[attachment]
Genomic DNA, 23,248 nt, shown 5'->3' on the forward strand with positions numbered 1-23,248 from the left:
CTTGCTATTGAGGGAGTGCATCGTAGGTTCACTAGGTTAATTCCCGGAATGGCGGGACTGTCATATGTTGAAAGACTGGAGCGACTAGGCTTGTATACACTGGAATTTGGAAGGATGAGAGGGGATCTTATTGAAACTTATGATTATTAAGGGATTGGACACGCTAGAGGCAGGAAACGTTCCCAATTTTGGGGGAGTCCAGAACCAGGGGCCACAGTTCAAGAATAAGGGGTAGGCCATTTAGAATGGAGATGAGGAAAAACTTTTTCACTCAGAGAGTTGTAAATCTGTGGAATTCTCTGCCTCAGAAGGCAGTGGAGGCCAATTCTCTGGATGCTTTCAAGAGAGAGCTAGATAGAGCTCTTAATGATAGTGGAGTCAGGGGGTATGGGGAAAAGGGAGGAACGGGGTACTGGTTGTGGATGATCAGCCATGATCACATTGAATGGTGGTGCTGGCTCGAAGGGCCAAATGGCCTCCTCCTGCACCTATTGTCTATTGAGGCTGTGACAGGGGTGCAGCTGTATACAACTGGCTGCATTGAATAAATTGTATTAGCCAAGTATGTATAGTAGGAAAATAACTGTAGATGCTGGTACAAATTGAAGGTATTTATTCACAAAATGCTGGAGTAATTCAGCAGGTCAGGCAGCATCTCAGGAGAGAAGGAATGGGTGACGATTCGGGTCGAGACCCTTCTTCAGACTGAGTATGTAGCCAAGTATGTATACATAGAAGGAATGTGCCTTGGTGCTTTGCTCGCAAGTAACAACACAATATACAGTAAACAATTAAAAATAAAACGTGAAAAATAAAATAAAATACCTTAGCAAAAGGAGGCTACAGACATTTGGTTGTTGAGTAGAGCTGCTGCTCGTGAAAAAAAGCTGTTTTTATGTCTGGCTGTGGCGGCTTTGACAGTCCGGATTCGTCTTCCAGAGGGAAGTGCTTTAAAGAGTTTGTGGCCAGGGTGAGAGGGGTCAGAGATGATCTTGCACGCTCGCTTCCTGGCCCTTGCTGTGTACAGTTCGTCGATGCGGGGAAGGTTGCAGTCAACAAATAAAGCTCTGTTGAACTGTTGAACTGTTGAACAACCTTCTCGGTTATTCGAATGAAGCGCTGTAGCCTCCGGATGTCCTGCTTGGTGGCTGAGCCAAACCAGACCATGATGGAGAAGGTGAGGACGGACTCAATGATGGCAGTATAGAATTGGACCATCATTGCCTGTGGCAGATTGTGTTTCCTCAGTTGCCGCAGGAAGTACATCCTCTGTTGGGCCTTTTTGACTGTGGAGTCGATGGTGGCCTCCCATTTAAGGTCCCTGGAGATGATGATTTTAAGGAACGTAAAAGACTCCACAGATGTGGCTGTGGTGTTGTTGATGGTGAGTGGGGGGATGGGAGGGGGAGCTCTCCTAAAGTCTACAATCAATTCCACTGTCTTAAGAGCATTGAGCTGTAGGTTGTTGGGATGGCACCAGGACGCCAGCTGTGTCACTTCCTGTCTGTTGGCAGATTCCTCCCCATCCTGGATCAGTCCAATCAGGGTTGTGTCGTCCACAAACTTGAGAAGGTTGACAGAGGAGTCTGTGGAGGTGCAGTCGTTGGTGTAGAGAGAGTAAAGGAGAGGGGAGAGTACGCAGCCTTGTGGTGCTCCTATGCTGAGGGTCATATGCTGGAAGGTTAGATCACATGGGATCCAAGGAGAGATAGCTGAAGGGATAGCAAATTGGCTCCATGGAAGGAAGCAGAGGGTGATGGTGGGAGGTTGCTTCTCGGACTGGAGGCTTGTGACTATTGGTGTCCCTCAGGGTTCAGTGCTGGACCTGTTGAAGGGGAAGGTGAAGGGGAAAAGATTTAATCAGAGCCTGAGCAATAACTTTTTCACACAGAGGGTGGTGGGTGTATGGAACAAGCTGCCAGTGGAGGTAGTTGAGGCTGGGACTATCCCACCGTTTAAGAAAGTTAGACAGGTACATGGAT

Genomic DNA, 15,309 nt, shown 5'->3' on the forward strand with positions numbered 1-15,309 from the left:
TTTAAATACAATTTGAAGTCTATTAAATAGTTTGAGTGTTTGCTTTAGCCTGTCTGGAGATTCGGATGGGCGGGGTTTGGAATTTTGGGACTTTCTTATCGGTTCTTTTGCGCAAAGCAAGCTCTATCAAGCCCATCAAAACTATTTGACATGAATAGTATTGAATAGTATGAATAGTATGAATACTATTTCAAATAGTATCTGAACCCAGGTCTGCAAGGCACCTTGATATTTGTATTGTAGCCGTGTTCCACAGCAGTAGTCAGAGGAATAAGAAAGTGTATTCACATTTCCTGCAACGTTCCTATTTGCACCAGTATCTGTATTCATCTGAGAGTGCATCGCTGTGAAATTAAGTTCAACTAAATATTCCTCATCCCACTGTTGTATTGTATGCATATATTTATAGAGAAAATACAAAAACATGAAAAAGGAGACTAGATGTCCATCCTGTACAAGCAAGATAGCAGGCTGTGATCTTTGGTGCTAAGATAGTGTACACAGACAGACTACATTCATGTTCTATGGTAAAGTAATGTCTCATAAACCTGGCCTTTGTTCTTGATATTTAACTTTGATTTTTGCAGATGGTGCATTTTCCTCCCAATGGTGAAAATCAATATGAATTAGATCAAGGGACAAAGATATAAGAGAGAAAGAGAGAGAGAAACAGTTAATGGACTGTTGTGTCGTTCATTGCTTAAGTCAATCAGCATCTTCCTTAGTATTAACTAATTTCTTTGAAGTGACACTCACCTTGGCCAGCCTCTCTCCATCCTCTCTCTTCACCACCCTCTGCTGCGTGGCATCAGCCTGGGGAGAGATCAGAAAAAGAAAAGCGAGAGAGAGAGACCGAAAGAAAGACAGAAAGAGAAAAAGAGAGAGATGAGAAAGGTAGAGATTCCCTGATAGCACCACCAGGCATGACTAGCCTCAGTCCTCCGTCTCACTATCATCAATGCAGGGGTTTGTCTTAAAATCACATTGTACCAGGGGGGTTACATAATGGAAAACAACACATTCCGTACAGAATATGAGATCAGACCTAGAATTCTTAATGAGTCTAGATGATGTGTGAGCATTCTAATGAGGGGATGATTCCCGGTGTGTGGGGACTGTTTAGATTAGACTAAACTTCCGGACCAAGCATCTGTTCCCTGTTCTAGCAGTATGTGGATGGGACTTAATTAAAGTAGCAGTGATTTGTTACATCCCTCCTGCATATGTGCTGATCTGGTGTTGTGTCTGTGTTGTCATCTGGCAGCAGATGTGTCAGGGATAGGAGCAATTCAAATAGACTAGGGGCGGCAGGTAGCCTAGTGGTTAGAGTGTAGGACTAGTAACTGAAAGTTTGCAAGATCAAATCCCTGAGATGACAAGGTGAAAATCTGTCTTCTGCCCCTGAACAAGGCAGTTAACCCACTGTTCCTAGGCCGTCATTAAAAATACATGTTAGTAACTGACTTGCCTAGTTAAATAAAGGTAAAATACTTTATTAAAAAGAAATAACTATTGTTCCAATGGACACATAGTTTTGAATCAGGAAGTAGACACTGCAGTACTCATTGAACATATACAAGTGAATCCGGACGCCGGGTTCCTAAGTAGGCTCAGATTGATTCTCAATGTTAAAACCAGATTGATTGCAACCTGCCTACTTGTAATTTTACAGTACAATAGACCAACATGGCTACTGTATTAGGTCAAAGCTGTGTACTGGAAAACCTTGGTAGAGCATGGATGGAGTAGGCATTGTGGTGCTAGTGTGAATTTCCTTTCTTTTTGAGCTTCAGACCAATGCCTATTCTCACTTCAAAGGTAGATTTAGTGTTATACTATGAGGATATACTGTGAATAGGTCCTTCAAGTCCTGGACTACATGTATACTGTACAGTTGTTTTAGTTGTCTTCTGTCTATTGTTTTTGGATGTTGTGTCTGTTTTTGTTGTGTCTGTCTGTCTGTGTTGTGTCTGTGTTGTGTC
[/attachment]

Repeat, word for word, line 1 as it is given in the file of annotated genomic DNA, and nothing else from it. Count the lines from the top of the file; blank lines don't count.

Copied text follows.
Genomic DNA, 23,248 nt, shown 5'->3' on the forward strand with positions numbered 1-23,248 from the left: